This second meeting, coming six years after the first, is significant in the wake of the new US policy on Afghanistan and South Asia announced by President Donald Trump three weeks ago.
Trump lauded India’s efforts in Afghanistan and urged New Delhi to “help” more in stabilizing the war-torn country.
“We agreed jointly to embark on a new development partnership in keeping with the priorities of Afghanistan,” said Indian Foreign Minister Sushma Swaraj after talks with her Afghan counterpart.
She added that “116 new high-impact development projects will be jointly implemented, which will bring socioeconomic development, especially in suburban and rural communities in 31 provinces of Afghanistan.”
Afghan Foreign Minister Salahuddin Rabbani emphasized New Delhi’s role in stabilizing his country.
“Current regional trends bring Afghanistan and India closer than ever in order to protect and achieve social, economic and political security and trade interests,” said Rabbani at a joint press conference.
“Both countries suffer from terrorism and violent extremism that threaten us and regional stability. Terrorists groups such as Lashkar-e-Taiba and Jaish-e-Mohammed have been launching indiscriminate attacks and killing civilians. They, along with the Taliban, Daesh and Al-Qaeda, have engaged in similar terrorist activities that have killed many Afghans.”
Since 2001, India has been engaged in largescale civilian reconstruction efforts in Afghanistan, and is one of its five major donors, pledging $2 billion in investment.
The Afghan Parliament building, the Delaram-Zaranj Highway, the Salma Dam in Herat and the Afghan National Agricultural Sciences and Technology University are some of the major projects backed by India.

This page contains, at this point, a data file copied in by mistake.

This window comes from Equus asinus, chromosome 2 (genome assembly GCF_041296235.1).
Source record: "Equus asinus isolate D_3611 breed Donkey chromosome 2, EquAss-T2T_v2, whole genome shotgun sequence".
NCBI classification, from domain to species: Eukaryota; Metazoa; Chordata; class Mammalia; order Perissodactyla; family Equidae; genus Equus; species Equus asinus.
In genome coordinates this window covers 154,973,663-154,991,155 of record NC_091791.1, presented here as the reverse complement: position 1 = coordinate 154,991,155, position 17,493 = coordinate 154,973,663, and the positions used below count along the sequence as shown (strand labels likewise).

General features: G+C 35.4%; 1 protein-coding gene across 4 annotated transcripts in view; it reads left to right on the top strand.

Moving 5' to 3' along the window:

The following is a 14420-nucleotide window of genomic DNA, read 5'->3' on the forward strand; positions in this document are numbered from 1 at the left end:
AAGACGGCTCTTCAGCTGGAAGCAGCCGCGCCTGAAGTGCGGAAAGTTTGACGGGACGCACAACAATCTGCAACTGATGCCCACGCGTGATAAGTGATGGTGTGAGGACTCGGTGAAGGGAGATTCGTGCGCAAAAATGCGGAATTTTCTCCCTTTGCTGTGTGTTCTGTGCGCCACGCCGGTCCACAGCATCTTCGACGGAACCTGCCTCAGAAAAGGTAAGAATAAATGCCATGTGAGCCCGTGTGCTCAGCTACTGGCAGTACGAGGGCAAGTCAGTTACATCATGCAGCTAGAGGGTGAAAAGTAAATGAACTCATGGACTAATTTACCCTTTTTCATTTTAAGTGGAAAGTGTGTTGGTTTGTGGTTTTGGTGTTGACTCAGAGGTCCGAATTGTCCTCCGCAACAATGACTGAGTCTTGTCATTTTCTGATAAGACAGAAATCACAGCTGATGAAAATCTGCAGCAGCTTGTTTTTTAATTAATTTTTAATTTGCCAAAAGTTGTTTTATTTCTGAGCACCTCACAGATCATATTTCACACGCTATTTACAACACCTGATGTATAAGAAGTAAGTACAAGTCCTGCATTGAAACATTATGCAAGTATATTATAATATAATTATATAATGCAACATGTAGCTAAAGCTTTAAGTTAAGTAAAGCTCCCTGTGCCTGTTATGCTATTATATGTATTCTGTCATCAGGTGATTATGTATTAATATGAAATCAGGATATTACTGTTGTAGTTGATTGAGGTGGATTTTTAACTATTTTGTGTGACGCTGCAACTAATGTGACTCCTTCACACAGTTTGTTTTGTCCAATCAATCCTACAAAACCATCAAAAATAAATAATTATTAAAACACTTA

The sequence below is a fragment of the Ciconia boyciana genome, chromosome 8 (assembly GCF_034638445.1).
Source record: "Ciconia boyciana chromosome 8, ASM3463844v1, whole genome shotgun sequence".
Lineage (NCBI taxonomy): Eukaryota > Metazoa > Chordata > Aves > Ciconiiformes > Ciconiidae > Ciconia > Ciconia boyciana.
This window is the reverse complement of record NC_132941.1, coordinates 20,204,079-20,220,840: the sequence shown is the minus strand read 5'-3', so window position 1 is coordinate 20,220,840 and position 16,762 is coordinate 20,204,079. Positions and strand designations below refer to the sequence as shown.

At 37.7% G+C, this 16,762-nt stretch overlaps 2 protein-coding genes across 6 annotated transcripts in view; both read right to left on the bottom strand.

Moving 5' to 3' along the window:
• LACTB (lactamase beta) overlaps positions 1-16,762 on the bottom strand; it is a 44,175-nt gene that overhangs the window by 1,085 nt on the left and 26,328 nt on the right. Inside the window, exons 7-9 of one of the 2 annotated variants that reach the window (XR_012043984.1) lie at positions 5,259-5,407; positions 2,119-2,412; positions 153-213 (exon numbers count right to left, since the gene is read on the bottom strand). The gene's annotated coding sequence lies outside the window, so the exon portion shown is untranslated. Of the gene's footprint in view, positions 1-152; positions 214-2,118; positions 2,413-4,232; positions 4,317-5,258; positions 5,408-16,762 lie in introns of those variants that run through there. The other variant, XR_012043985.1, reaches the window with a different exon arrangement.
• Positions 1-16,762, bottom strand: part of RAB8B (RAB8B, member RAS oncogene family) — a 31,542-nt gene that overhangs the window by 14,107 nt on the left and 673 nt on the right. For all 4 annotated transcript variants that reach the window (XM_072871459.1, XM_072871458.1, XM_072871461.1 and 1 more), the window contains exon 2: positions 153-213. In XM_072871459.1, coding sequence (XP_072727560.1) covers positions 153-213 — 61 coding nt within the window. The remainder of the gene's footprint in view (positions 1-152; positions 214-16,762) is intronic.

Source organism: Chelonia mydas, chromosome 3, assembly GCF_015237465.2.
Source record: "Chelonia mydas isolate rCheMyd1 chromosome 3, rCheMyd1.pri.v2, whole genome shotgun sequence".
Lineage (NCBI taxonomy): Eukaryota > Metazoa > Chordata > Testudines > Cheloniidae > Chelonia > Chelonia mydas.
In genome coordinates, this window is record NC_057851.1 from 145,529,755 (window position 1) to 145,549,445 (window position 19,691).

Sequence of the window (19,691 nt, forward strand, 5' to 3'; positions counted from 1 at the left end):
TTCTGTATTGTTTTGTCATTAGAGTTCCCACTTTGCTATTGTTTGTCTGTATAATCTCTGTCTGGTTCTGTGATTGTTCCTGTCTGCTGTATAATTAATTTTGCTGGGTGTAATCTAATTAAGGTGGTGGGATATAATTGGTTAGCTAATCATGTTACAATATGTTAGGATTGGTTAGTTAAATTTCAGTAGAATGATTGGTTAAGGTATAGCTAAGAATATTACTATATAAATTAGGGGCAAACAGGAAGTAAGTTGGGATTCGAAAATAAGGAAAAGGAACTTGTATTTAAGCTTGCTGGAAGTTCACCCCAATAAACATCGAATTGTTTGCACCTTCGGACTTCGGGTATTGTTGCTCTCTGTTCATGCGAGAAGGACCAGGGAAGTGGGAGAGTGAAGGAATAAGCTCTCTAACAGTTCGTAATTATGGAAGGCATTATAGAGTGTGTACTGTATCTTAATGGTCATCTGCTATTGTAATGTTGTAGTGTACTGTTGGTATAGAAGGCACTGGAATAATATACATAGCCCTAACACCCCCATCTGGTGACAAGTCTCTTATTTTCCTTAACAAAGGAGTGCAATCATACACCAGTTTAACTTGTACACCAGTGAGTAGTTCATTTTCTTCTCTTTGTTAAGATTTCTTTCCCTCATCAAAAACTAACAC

These are in addition to training and capacity-building for the Afghan Army, and providing hundreds of scholarships to Afghan students every year. New Delhi also recently supplied four military helicopters.
In light of Trump’s latest policy statement on the region, Indian commentators say New Delhi is seeking to redefine its role in Afghanistan.
“In Afghanistan, Delhi is entering a very different domain,” wrote C. Raja Mohan, director of Carnegie India.
“The lack of geographic access has always reinforced independent India’s tentativeness in Afghanistan. The NDA (National Democratic Alliance) government, led by Narendra Modi, seems open to testing the limits of that geographic constraint.”
M.K. Bhadrakumar, a former Indian diplomat, wrote: “India is graduating as a veritable ally of the US.”
He added: “It is within the realm of possibility that India may allow the US and NATO to use its military bases for the war effort in Afghanistan, which would end US dependence on Pakistan.”
Rabbani hinted at New Delhi’s expanding role in Afghanistan, telling The Hindu daily: “We also hope that India, as a good friend of other countries in the region, such as Russia and Iran, can convince them to work with the Afghan government in support of the peace process in Afghanistan.”
But academic Angira Sen Sarma said the “centrality of Pakistan” to Afghanistan cannot be dismissed.
“India won’t get into any kind of military alliance in Afghanistan. It should, however, continue its civilian assistance,” Sarma, who teaches in New Delhi at the Jamia Millia Islamia University, told Arab News.